Many schools and organizations promote the sale of candy bars as a way to generate additional income for extra-curricular activities and new or necessary resources. Generally, a third-party company provides the school or organization with the candy bars, and students or club members are required to sell them, keeping a percentage of the profit for their purposes. The best way to maximize selling potential is to come up with a solid plan of attack for optimum sales.
Research the companies that make the candy bars to become familiar with their products and pricing. Find out how long they've been in business and make notes of any special awards or accolades they've received. Read the ingredients in the candy so that you can answer any questions buyers might have regarding allergies or harmful chemicals. Invest a little of your own money in order to sample the product to determine how good the candy actually is. Customers may want to know if you have tried the candy yourself and if you would recommend it.
Calculate the price you want to charge, based on the amount you are paying for the candy. Fundraising.com says profit margins for selling candy usually range from 50 percent (for smaller quantities) to 60 percent--the more candy you buy, the less you will pay for it and the more money you can make.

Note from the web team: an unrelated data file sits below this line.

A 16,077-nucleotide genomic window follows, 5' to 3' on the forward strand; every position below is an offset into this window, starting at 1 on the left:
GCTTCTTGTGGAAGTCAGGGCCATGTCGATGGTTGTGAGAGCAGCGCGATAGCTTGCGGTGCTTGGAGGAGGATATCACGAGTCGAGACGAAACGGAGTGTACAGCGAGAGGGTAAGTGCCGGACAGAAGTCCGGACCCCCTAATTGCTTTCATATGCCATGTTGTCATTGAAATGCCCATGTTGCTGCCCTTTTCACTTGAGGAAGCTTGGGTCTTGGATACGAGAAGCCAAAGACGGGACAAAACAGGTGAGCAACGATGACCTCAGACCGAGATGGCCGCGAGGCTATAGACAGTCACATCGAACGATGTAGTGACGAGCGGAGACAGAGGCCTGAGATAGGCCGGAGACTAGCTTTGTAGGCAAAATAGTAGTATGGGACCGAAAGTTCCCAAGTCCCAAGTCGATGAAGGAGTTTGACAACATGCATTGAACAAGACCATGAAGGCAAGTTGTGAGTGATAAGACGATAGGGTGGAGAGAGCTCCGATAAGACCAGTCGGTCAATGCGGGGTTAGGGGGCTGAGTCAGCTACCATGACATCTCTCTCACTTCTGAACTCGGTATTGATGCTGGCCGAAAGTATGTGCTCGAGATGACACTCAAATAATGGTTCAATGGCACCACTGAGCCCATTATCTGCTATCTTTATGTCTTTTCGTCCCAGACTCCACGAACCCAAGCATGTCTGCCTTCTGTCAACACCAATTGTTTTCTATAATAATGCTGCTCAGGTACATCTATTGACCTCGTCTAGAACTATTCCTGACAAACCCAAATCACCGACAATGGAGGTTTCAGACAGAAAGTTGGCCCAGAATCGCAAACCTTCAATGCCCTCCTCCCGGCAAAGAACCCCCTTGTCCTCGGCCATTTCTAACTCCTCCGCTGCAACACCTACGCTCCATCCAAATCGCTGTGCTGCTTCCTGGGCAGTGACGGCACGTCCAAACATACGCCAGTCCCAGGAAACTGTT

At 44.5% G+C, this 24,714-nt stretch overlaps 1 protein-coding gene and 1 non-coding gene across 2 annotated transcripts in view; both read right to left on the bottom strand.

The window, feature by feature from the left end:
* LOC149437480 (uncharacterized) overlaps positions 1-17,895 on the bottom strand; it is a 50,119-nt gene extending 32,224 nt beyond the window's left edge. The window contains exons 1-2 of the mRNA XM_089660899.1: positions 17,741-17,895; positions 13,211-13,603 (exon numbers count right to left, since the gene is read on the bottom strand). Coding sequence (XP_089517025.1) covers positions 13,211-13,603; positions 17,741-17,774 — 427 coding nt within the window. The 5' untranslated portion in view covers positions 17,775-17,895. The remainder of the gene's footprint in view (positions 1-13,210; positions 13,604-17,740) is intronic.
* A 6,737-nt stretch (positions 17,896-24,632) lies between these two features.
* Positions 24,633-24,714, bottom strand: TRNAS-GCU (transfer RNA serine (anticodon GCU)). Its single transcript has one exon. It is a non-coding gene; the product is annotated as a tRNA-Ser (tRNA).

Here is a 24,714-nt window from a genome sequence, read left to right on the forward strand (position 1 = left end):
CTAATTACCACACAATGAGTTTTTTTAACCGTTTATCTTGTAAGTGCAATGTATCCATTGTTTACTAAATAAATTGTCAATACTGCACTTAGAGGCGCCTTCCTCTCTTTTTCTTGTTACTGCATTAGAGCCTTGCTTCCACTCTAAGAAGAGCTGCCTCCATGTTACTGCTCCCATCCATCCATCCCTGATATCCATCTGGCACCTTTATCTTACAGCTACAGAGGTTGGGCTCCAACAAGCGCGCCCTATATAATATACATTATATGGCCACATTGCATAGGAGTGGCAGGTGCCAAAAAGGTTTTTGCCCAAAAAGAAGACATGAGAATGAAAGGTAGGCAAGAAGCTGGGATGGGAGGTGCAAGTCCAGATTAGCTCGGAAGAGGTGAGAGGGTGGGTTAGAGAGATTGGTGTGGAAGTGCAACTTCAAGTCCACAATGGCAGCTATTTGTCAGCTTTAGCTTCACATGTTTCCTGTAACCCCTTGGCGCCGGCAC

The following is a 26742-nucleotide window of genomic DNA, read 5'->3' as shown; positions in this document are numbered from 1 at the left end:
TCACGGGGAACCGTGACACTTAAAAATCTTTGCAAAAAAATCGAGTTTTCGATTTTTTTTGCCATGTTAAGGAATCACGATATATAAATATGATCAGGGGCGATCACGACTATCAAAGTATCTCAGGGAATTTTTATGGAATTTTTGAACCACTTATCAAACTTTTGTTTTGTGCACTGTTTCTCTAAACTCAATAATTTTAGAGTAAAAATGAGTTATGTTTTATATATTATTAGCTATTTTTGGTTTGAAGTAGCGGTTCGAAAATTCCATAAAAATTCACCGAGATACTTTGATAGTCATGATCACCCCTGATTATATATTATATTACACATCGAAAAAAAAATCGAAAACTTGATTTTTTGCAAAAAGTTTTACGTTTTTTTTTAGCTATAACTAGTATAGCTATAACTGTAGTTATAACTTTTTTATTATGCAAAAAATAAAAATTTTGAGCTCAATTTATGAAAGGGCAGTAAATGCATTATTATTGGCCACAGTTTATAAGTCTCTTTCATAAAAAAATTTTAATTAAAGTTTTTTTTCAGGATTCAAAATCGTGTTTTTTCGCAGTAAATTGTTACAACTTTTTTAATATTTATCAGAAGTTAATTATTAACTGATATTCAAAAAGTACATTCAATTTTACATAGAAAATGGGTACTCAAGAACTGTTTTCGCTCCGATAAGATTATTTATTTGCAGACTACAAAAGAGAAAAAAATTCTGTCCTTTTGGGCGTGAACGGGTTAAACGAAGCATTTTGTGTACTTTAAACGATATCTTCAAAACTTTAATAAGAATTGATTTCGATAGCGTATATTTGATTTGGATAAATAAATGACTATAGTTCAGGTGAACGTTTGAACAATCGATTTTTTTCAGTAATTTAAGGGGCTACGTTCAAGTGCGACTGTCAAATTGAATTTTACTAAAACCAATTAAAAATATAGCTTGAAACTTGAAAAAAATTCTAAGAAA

Determine the best place to sell your candy bars in order to make the most money in the shortest amount of time. Consider the time of day and stick to high-traffic areas like a park at lunchtime or a parking lot across the street from the movie theater right before show times.
Get permission to sell at your location, if necessary. Fundraising parties do not require a legal permit to sell candy bars; however, you will need permission from a property owner to sell on his or her property, if that property is private. Call ahead to plead your case, and kindly ask for permission to use the area, during a specified time, for the good of your organization.
Advertise prior to the sale. Because so many people rely on bank cards for daily purchases, it would be very helpful to your customers to know about the sale ahead of time, so that they will be ready with cash on hand. For example, place a small sign advertising “Candy Sale Tomorrow from 2-4 p.m. $1 per bar” in the area you plan to be working. You could also hand out fliers in a school or a workplace as a reminder to bring money.
Display the product. A good visual is sometimes all it takes to persuade someone to try something new. Lay out a few candy bars for people to see. Open one so people can look at and smell the chocolate. The smell alone could persuade someone who is hungry and happens to be passing by. Even a good photo or drawn picture can help boost sales.
Go to the bank before you start selling and have at least $20 in change available. The ability to make change may make or break sales for people carrying around larger bills.
Smile and be friendly. You don't want to scare away potential customers.
Use your voice. Get people's attention by politely offering the candy out loud.
Stay out of the sun or bring a cooler. Candy bars can melt rather quickly.
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